Last week a snowstorm clipped our area as it funneled down from the north. This week a snowstorm is barreling up from the south.
After complaining my way through two mild winters, I’m trying to focus on the happier aspects of a “normal” winter. Fresh snow is pretty, hard freezes mean fewer insect pests in the summer, and icy walks renew my gratitude for warm blankets and hot water.
What do you love best about winter?
The yard was full of birds today. Flocks arrived in waves, flashing in and out of patches of sunlight as they foraged. Rather than braving the cold, I sat in the window with my camera and enjoyed a long, quiet afternoon in the warmth of our kitchen.
The chickadees, warblers, and woodpeckers were too busy to stop for photos, but a small flock of sparrows spent nearly an hour grazing in the half-frozen grass and weeds. They stayed in a part of the yard that had already fallen into shade, pointedly avoiding sunlit areas.
(There were four of these little sparrows, and I’ve had no luck identifying them. Chipping Sparrows? Swamp Sparrows? Am I getting close? Please comment if you can help!)
Tomorrow is forecast to be a bit warmer with lots of sunshine. I wonder if the birds know?
Earlier this week some parts of our area had overnight frost, then temperatures flared into the eighties. Bees and hover flies responded to the summer-like conditions with greatly increased activity, much to the delight of our Fourth of July rose.
Unfortunately, other insect activity also increased. The daisies and petunias were somewhat less delighted.
And this damselfly had to be rescued from an abandoned spider web.
While increasing insect activity gave me the opportunity to experiment with my camera’s macro functions, the yard’s quickening was visible on larger scales, as well. The cardinals’ nestlings fledged last week, which led to a few days of frantic visits to the feeder, followed by conspicuous absence as the little family moved on to explore other yards.
The squirrel kittens never returned, after that one brief visit, but the adult squirrels have been growing more playful and tolerant of each other as they approach the beginning of a new breeding season. Perhaps there will be more kittens, later this summer.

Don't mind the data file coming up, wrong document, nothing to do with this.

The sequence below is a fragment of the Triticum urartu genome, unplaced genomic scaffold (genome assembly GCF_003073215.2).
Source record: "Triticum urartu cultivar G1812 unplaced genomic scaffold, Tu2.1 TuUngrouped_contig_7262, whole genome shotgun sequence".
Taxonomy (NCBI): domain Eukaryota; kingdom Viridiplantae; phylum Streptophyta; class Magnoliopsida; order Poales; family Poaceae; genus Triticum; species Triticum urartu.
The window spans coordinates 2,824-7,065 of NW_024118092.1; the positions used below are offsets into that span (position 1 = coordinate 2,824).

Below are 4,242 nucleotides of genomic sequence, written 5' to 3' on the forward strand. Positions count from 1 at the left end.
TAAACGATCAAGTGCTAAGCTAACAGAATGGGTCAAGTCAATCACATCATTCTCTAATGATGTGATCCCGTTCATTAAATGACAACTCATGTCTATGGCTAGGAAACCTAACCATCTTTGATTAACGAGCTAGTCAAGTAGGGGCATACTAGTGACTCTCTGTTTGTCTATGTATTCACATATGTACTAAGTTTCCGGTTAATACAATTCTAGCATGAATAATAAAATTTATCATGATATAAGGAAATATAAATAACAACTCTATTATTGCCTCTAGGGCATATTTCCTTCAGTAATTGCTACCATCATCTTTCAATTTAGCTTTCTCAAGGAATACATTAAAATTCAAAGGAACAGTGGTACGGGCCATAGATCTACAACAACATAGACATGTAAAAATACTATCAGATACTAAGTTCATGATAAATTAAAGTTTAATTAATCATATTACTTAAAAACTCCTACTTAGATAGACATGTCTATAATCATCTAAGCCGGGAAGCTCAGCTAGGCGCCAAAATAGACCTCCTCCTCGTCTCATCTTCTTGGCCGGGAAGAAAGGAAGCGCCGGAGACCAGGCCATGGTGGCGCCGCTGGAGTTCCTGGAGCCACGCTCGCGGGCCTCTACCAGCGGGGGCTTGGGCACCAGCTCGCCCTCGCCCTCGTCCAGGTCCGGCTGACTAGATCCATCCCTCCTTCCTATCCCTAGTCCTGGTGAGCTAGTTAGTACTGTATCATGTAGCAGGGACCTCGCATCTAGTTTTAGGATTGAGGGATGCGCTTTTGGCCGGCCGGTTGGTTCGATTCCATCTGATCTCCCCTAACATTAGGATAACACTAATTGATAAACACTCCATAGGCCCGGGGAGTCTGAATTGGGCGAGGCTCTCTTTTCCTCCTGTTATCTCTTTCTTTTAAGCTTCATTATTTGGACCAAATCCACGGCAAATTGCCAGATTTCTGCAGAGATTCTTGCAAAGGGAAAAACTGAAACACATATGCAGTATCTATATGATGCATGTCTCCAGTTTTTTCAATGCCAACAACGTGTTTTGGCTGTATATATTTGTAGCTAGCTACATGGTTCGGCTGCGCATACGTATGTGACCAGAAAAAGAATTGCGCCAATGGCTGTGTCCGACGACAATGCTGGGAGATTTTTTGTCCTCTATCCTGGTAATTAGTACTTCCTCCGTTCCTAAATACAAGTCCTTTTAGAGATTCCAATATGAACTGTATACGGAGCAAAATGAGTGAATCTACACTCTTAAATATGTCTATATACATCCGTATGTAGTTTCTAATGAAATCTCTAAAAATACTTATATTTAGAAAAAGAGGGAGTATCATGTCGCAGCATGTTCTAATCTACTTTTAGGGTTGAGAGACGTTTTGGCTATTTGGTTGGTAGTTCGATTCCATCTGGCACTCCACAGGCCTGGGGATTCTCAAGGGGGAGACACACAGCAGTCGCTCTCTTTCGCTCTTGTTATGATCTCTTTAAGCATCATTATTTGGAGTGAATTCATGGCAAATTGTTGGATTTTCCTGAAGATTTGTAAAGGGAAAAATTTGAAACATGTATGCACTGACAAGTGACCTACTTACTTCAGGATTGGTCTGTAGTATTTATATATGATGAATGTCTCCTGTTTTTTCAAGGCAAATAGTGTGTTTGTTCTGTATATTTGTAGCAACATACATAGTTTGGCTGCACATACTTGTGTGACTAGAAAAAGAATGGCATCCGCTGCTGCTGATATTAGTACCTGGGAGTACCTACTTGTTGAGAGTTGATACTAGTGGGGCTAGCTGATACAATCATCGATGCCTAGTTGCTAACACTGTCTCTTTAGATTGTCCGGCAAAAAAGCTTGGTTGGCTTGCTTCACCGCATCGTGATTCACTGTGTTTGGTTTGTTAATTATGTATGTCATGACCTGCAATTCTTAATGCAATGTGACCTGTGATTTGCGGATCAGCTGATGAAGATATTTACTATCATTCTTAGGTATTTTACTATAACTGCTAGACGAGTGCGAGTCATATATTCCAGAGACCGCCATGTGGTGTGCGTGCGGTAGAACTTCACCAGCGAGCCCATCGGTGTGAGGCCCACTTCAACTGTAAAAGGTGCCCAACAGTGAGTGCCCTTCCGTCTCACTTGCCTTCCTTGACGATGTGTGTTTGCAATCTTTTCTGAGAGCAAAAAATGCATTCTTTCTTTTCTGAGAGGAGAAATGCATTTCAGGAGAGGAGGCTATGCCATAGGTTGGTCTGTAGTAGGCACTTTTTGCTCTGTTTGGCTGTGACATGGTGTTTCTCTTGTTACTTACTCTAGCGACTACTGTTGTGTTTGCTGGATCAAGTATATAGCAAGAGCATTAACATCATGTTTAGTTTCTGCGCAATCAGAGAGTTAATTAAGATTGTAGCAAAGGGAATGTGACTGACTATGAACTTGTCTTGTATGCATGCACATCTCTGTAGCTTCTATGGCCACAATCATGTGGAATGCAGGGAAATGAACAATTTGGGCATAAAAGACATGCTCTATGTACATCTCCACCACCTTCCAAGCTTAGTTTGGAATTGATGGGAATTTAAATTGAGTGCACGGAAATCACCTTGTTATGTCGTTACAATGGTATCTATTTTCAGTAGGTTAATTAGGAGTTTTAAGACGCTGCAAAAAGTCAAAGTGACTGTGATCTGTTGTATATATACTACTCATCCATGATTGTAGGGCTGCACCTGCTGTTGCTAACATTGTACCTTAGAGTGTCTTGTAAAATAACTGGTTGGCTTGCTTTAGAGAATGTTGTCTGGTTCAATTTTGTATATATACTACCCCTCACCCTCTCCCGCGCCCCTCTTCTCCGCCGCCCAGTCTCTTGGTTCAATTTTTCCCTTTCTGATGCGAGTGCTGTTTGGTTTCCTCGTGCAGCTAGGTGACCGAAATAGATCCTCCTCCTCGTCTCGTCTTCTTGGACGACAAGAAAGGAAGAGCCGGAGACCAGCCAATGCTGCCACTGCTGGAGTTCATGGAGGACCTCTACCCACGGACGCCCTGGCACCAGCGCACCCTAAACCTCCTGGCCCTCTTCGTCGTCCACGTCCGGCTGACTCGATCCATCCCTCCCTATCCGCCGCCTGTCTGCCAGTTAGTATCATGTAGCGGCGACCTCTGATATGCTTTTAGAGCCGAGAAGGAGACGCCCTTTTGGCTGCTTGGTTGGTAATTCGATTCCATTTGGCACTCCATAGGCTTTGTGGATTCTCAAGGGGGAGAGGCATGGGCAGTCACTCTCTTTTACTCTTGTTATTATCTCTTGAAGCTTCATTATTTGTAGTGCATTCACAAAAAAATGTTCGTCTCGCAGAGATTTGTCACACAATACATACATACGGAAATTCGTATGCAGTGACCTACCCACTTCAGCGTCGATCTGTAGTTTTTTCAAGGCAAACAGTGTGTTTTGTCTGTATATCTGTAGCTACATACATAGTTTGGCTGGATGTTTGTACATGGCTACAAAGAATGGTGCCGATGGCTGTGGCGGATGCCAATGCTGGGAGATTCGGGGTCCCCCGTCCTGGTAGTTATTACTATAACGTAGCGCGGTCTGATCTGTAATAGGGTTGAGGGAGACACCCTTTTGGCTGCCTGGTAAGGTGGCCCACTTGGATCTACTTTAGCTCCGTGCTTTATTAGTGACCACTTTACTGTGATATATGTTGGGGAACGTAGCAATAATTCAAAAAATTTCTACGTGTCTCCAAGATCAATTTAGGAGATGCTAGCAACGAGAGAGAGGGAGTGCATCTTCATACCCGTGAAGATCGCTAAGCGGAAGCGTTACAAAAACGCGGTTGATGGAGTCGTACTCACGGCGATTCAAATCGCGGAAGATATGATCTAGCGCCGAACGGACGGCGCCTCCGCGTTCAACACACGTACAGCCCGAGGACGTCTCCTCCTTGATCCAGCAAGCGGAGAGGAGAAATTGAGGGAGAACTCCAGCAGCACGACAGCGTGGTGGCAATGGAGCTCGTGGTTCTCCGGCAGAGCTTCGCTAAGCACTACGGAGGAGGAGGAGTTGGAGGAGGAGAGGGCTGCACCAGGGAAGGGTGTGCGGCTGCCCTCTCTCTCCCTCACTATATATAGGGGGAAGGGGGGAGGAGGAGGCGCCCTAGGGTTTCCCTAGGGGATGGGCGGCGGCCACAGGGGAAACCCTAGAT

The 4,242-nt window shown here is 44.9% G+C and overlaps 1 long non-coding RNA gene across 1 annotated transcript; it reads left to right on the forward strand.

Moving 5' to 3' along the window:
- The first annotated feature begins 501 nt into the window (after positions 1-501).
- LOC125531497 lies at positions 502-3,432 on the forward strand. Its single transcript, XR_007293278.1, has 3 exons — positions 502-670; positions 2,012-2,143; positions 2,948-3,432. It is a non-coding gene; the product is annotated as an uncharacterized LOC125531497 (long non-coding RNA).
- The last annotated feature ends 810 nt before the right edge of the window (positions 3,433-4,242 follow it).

Perhaps there will be more of everything. Especially more long, lazy afternoons with bright pools of sunshine and breezy, open windows.
In a word, more serenity.
(During my spring flower frenzy, I bought the flowers in the above photo because their labels said “Serenity”. They are Serenity series African daisies, and I’ve planted them right beside the front door…)
Despite winter’s lingering chill, the yard is ready for summer.
I’m looking forward to the warm months ahead, to days filled with honeysuckle blooms, nesting doves, and cardinal fledglings…
This week our television flashed image after image of chaos, pain, and loss. I don’t have a personal connection to any of the Boston Marathon bomb victims, nor any of the Texas fertilizer plant explosion victims, and yet my shock and grief feel personal. More and more personal as time passes, as scenes of blood and smoke and flames give way to achingly poignant details about the dead and wounded.
Desperate to escape my growing sense of helplessness, I turn off the television and retreat into the yard, where I find a foraging cardinal, a pollen-dusted bee, and a pair of brave grackles. A hungry tufted titmouse, a half-grown rabbit, and a sleepy squirrel. They remind me that my journey is simultaneously important and insignificant, that I am both connected to and separate from the world. And their company feels like a glimpse of solace, a brief visitation of peace during a week defined by turmoil.